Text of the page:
Those who publish academic research know that it requires a tremendous effort, diligence, and a predominant amount of hours during our "off time." As one who has just achieved tenure, I am highly aware of the "publish or perish" mandates within university. Thank goodness I had a 25-year sales background, as I had to use every possible tactic to promote my work, then go through heavy rewrites and negotiate with editors in order to get it to press.
Most can relate to the peer-review process; I find it similar to a diving competition. You climb to the highest tier on the diving tower, step off and execute a perfect triple flip, then knife into the water.
You surface and look to the judge's stand. 10, 10, 9.9, 9.8 and a 2. A 2? Where did that come from?
So it goes with peer reviews. I have received " wonderful analysis publish as is" to "completely irrelevant and not supported with proper literature"...and that's for the same paper. On some occasions, dozens of hours produce zero ROI.
Where do we go from here? I had a new concept in academic publishing and wrote a letter to Amazon CEO Jeff Bezos, but never heard back. Maybe the rest of you can reach out to Jeff in social media, so that he might reconsider.
Here's my idea: Amazon can launch and govern new academic journals on its Kindle digital publishing platform. At first, these journal would encompass broad categories, such as Journal of Mathametics, or Journal of Social Sciences. Editors and peer reviewers for each journal can be assigned. After all, it's Amazon - they know how to figure things out and deliver customer service.
This model has a new financial distribution plan. If you get accepted for the journal, you pick the sales price. Under the right parameters, you keep 70% of Kindle sales. Instead of the new (and ugly) model where unscrupulous journals are asking scholars to pay to be published, this model would put the money back where it belongs - in the author's pocket. As "Amazon Academic" grew, more journals specific to each area of study could be developed.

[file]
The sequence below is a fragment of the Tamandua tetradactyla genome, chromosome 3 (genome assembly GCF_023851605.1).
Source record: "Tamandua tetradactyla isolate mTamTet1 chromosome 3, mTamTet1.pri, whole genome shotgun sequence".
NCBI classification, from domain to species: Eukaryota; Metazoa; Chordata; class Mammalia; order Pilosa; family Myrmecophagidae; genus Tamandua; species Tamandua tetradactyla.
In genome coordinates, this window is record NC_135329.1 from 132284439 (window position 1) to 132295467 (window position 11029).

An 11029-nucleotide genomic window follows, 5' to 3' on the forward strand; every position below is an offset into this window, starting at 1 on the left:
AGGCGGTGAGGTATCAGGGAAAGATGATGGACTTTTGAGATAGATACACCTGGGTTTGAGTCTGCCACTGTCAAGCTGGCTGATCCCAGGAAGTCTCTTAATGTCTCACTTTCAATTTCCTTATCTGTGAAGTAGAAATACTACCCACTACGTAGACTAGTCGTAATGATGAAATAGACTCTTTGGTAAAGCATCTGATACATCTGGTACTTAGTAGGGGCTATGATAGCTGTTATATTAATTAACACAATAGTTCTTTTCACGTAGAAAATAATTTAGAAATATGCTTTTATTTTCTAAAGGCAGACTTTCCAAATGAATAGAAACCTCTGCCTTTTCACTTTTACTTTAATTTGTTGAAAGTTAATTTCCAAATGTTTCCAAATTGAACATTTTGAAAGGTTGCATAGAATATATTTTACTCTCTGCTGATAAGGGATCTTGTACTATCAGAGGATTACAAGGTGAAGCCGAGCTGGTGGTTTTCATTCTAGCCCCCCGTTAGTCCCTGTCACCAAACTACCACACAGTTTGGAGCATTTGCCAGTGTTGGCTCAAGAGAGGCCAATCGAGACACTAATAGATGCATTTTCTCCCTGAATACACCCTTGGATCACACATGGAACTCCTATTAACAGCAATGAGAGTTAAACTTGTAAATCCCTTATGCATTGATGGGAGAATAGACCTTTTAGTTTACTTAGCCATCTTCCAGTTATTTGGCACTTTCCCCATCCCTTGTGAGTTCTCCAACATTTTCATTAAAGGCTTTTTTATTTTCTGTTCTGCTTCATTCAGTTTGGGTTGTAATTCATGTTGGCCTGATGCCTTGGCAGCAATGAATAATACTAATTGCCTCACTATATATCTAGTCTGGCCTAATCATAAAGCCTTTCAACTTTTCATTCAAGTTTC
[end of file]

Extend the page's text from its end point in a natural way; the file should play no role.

This could offer a big advantage. I'd suggest top Kindle journal articles would receive increased readership. Young scholars fighting for tenure would receive much-needed supplementary funds. Overworked and underpaid adjuncts would have an opportunity to build a digital publishing revenue source. Also, many state governments are reducing subsidies to universities and salaries are either frozen, or small incremental increases are given. This might be an opportunity for profs to compensate with alternative income streams.
I realize that many of our top academic journals are needed and will remain prestigious within the research marketplace. However, a partnership with Amazon would bring a new era of wealth distribution to how we share our passion and our papers.